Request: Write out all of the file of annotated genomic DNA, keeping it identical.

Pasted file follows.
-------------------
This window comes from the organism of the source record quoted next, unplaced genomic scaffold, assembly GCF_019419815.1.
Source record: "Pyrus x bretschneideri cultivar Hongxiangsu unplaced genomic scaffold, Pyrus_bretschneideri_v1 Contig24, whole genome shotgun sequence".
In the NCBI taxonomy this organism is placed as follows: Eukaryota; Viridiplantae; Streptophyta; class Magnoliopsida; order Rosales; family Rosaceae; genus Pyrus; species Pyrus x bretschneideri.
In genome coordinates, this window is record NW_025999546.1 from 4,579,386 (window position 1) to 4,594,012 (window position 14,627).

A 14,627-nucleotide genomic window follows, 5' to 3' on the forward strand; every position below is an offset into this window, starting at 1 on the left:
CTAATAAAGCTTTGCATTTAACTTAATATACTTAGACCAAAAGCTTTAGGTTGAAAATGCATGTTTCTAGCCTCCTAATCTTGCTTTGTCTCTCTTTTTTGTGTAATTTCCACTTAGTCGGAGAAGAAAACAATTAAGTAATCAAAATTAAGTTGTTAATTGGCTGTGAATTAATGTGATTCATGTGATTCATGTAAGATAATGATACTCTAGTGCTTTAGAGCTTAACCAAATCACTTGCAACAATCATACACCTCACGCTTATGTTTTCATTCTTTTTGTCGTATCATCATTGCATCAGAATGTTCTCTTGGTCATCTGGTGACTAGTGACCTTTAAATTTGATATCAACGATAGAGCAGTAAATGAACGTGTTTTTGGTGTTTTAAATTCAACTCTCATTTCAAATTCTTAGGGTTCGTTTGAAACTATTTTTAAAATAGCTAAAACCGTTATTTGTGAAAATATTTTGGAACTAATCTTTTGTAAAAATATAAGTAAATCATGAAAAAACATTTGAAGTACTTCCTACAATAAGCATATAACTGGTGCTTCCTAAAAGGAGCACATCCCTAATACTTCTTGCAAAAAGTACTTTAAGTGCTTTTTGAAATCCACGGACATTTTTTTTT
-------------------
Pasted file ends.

This window comes from the organism of the source record quoted next, unplaced genomic scaffold, assembly GCF_019419815.1.
Source record: "Pyrus x bretschneideri cultivar Hongxiangsu unplaced genomic scaffold, Pyrus_bretschneideri_v1 Contig24, whole genome shotgun sequence".
In the NCBI taxonomy this organism is placed as follows: Eukaryota; Viridiplantae; Streptophyta; class Magnoliopsida; order Rosales; family Rosaceae; genus Pyrus; species Pyrus x bretschneideri.
In genome coordinates, this window is record NW_025999546.1 from 4,579,386 (window position 1) to 4,594,012 (window position 14,627).

A 14,627-nucleotide genomic window follows, 5' to 3' on the forward strand; every position below is an offset into this window, starting at 1 on the left:
CTAATAAAGCTTTGCATTTAACTTAATATACTTAGACCAAAAGCTTTAGGTTGAAAATGCATGTTTCTAGCCTCCTAATCTTGCTTTGTCTCTCTTTTTTGTGTAATTTCCACTTAGTCGGAGAAGAAAACAATTAAGTAATCAAAATTAAGTTGTTAATTGGCTGTGAATTAATGTGATTCATGTGATTCATGTAAGATAATGATACTCTAGTGCTTTAGAGCTTAACCAAATCACTTGCAACAATCATACACCTCACGCTTATGTTTTCATTCTTTTTGTCGTATCATCATTGCATCAGAATGTTCTCTTGGTCATCTGGTGACTAGTGACCTTTAAATTTGATATCAACGATAGAGCAGTAAATGAACGTGTTTTTGGTGTTTTAAATTCAACTCTCATTTCAAATTCTTAGGGTTCGTTTGAAACTATTTTTAAAATAGCTAAAACCGTTATTTGTGAAAATATTTTGGAACTAATCTTTTGTAAAAATATAAGTAAATCATGAAAAAACATTTGAAGTACTTCCTACAATAAGCATATAACTGGTGCTTCCTAAAAGGAGCACATCCCTAATACTTCTTGCAAAAAGTACTTTAAGTGCTTTTTGAAATCCACGGACATTTTTTTTT